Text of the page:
Two-thirds of investors could be unwittingly supporting unethical industries

According to the survey by Triodos Bank – a world leader in sustainable and ethical banking – 63% of investors don’t know whether the activities of the companies or industries they are investing in are ethical, meaning that many are potentially funding practices which go against their personal views. Today’s findings also show that only a quarter of people say they know if their investments are ethical – further highlighting the importance of transparency.

Investments made through pension funds and stocks and shares ISAs, for example, can lead consumers to inadvertently finance activities they ethically or morally object to. Recent analysis of local government pension schemes in the UK revealed that more than 4 million government workers had £14bn invested in fossil fuel companies.

Today’s survey shows that the vast majority of investors would act if they felt their investments conflicted with their personal ethical preferences. As part of the research, Triodos Bank asked respondents to highlight practices which would stop them investing financially in a particular company, fund or pension. The top five are:

1. Human trafficking – 70%

2. Forced / child labour – 67%

3. Pornography – 49%

4. Animal testing – 45%

5. Arms / munitions – 41%

The research also showed an appetite for ethical investment, with 71 per cent of investors saying they want more of their pensions and investments in environmental and social sectors. Almost half (46%) of investors would like more of their pension or investment products to be invested in renewable energy while 43% would like to invest in healthcare and 37 per cent in sustainable businesses.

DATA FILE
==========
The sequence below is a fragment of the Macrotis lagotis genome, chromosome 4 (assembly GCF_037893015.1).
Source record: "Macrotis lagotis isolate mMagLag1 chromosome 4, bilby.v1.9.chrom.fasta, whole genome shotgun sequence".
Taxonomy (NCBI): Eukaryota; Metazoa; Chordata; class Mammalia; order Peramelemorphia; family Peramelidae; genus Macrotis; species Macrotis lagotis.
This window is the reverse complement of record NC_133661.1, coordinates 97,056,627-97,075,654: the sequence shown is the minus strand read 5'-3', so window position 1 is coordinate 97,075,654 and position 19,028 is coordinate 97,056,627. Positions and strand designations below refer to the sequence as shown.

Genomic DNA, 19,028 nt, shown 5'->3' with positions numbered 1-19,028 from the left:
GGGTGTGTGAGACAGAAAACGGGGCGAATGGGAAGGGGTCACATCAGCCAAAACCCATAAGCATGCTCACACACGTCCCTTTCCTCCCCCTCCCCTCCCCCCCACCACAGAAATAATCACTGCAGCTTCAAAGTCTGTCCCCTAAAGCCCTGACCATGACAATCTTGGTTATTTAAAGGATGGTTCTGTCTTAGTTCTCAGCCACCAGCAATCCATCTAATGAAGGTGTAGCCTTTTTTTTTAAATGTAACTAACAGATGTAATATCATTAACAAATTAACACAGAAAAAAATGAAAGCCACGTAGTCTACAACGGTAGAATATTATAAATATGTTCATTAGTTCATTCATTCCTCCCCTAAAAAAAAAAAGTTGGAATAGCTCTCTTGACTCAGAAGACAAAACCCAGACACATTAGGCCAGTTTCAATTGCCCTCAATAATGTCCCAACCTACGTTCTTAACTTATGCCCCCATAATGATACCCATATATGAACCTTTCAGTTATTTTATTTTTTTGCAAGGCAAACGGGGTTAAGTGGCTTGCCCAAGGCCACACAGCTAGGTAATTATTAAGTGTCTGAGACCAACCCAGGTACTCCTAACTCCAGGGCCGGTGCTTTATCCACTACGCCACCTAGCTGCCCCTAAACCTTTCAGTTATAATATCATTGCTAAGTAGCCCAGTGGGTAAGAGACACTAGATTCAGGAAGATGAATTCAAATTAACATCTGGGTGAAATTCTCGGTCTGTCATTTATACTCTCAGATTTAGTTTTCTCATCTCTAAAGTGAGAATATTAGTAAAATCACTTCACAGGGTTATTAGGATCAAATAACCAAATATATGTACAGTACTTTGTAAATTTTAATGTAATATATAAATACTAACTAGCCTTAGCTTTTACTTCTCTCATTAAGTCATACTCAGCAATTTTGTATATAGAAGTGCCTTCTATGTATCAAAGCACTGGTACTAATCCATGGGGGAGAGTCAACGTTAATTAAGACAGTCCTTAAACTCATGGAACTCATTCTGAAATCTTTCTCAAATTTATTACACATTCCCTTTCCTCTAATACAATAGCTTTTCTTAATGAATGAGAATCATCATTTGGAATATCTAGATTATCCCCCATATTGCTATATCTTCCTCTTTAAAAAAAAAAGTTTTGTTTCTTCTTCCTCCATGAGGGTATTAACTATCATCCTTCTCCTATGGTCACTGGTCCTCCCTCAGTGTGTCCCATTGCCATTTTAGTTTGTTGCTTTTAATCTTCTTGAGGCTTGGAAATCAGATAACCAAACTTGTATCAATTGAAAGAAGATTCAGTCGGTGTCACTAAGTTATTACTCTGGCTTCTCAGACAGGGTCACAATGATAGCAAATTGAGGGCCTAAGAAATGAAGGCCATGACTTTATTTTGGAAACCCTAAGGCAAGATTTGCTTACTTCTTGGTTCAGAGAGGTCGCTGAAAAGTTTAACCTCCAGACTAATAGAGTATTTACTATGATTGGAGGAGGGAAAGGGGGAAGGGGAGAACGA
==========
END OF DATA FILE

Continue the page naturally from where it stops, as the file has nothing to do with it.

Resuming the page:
Huw Davies, head of personal banking at Triodos Bank, comments: “The results show that people do care about the activities their pensions and investments are financing, and would be willing to act if these clashed with their principles. But with almost two-thirds oblivious to where their money is being invested, millions run the risk of inadvertently investing in areas which contradict their personal ethical preferences.

“At the same time investors are willing to support more sustainable activity, but are likely to be missing out unless they’ve taken active steps to do so such as investing in SRI funds.

“A big part of the problem is the lack of transparency in financial products – it should be much easier for the average investor to find out which companies and activities their money is financing so they can make informed decisions.

“Individual investors can make a difference by taking a look under the bonnet of their pensions and investments, and doing something about it if they’re not happy with what they discover.”